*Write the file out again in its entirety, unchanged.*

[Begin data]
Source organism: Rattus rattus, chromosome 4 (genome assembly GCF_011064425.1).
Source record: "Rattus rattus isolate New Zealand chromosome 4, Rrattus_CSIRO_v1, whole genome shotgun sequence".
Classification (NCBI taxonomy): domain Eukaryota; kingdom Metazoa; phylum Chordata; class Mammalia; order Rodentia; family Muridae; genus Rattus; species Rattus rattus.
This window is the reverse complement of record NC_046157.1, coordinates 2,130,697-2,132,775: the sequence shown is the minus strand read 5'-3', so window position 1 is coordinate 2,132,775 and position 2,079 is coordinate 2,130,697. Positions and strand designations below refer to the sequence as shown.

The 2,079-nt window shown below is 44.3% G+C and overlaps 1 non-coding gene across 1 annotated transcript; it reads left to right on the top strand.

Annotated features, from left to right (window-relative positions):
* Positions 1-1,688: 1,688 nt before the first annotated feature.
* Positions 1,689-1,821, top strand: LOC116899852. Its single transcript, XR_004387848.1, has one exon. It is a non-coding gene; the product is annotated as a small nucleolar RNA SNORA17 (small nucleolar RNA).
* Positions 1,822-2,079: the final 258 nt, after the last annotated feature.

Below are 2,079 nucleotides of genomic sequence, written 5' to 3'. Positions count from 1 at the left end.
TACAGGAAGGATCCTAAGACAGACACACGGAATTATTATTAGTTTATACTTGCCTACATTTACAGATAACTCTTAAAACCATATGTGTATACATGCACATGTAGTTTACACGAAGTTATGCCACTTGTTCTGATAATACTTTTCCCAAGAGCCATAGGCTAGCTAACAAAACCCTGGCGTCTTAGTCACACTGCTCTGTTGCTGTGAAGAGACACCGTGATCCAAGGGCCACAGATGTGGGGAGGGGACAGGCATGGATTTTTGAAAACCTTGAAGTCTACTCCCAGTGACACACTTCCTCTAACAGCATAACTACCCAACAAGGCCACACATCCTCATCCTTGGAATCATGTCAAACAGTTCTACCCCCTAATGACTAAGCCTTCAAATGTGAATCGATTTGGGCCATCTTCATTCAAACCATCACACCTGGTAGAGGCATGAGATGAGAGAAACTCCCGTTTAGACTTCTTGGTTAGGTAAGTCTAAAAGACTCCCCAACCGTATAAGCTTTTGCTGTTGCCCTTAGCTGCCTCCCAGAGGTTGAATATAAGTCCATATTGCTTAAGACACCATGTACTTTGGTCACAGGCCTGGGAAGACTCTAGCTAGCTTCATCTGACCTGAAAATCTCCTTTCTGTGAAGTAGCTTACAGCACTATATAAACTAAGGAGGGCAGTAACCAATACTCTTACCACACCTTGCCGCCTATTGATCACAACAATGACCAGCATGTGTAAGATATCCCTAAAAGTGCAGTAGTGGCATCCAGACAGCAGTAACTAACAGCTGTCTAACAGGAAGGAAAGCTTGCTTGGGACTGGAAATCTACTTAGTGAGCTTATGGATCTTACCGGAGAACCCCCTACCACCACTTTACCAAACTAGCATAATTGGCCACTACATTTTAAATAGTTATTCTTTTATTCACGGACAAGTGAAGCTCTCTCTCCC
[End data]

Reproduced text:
Source organism: Rattus rattus, chromosome 4 (genome assembly GCF_011064425.1).
Source record: "Rattus rattus isolate New Zealand chromosome 4, Rrattus_CSIRO_v1, whole genome shotgun sequence".
Classification (NCBI taxonomy): domain Eukaryota; kingdom Metazoa; phylum Chordata; class Mammalia; order Rodentia; family Muridae; genus Rattus; species Rattus rattus.
This window is the reverse complement of record NC_046157.1, coordinates 2,130,697-2,132,775: the sequence shown is the minus strand read 5'-3', so window position 1 is coordinate 2,132,775 and position 2,079 is coordinate 2,130,697. Positions and strand designations below refer to the sequence as shown.

The 2,079-nt window shown below is 44.3% G+C and overlaps 1 non-coding gene across 1 annotated transcript; it reads left to right on the top strand.

Annotated features, from left to right (window-relative positions):
* Positions 1-1,688: 1,688 nt before the first annotated feature.
* Positions 1,689-1,821, top strand: LOC116899852. Its single transcript, XR_004387848.1, has one exon. It is a non-coding gene; the product is annotated as a small nucleolar RNA SNORA17 (small nucleolar RNA).
* Positions 1,822-2,079: the final 258 nt, after the last annotated feature.

Below are 2,079 nucleotides of genomic sequence, written 5' to 3'. Positions count from 1 at the left end.
TACAGGAAGGATCCTAAGACAGACACACGGAATTATTATTAGTTTATACTTGCCTACATTTACAGATAACTCTTAAAACCATATGTGTATACATGCACATGTAGTTTACACGAAGTTATGCCACTTGTTCTGATAATACTTTTCCCAAGAGCCATAGGCTAGCTAACAAAACCCTGGCGTCTTAGTCACACTGCTCTGTTGCTGTGAAGAGACACCGTGATCCAAGGGCCACAGATGTGGGGAGGGGACAGGCATGGATTTTTGAAAACCTTGAAGTCTACTCCCAGTGACACACTTCCTCTAACAGCATAACTACCCAACAAGGCCACACATCCTCATCCTTGGAATCATGTCAAACAGTTCTACCCCCTAATGACTAAGCCTTCAAATGTGAATCGATTTGGGCCATCTTCATTCAAACCATCACACCTGGTAGAGGCATGAGATGAGAGAAACTCCCGTTTAGACTTCTTGGTTAGGTAAGTCTAAAAGACTCCCCAACCGTATAAGCTTTTGCTGTTGCCCTTAGCTGCCTCCCAGAGGTTGAATATAAGTCCATATTGCTTAAGACACCATGTACTTTGGTCACAGGCCTGGGAAGACTCTAGCTAGCTTCATCTGACCTGAAAATCTCCTTTCTGTGAAGTAGCTTACAGCACTATATAAACTAAGGAGGGCAGTAACCAATACTCTTACCACACCTTGCCGCCTATTGATCACAACAATGACCAGCATGTGTAAGATATCCCTAAAAGTGCAGTAGTGGCATCCAGACAGCAGTAACTAACAGCTGTCTAACAGGAAGGAAAGCTTGCTTGGGACTGGAAATCTACTTAGTGAGCTTATGGATCTTACCGGAGAACCCCCTACCACCACTTTACCAAACTAGCATAATTGGCCACTACATTTTAAATAGTTATTCTTTTATTCACGGACAAGTGAAGCTCTCTCTCCC